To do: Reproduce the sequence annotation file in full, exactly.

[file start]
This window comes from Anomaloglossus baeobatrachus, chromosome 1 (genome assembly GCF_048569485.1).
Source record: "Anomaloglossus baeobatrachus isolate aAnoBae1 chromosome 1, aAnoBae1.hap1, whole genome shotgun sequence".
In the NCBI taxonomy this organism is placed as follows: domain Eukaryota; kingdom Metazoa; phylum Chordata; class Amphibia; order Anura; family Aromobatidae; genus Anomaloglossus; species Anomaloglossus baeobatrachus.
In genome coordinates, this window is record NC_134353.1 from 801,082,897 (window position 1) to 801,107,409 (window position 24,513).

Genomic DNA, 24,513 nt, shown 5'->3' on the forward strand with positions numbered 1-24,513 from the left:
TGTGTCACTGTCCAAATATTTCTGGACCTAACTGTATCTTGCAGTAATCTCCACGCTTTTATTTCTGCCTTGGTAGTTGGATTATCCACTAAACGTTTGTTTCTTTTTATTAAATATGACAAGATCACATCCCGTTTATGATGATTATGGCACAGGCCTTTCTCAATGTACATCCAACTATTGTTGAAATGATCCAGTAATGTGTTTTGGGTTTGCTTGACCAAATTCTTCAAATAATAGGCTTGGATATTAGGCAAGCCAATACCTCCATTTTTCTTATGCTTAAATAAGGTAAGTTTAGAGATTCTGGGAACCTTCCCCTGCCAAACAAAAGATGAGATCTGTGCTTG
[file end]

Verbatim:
This window comes from Anomaloglossus baeobatrachus, chromosome 1 (genome assembly GCF_048569485.1).
Source record: "Anomaloglossus baeobatrachus isolate aAnoBae1 chromosome 1, aAnoBae1.hap1, whole genome shotgun sequence".
In the NCBI taxonomy this organism is placed as follows: domain Eukaryota; kingdom Metazoa; phylum Chordata; class Amphibia; order Anura; family Aromobatidae; genus Anomaloglossus; species Anomaloglossus baeobatrachus.
In genome coordinates, this window is record NC_134353.1 from 801,082,897 (window position 1) to 801,107,409 (window position 24,513).

Genomic DNA, 24,513 nt, shown 5'->3' on the forward strand with positions numbered 1-24,513 from the left:
TGTGTCACTGTCCAAATATTTCTGGACCTAACTGTATCTTGCAGTAATCTCCACGCTTTTATTTCTGCCTTGGTAGTTGGATTATCCACTAAACGTTTGTTTCTTTTTATTAAATATGACAAGATCACATCCCGTTTATGATGATTATGGCACAGGCCTTTCTCAATGTACATCCAACTATTGTTGAAATGATCCAGTAATGTGTTTTGGGTTTGCTTGACCAAATTCTTCAAATAATAGGCTTGGATATTAGGCAAGCCAATACCTCCATTTTTCTTATGCTTAAATAAGGTAAGTTTAGAGATTCTGGGAACCTTCCCCTGCCAAACAAAAGATGAGATCTGTGCTTG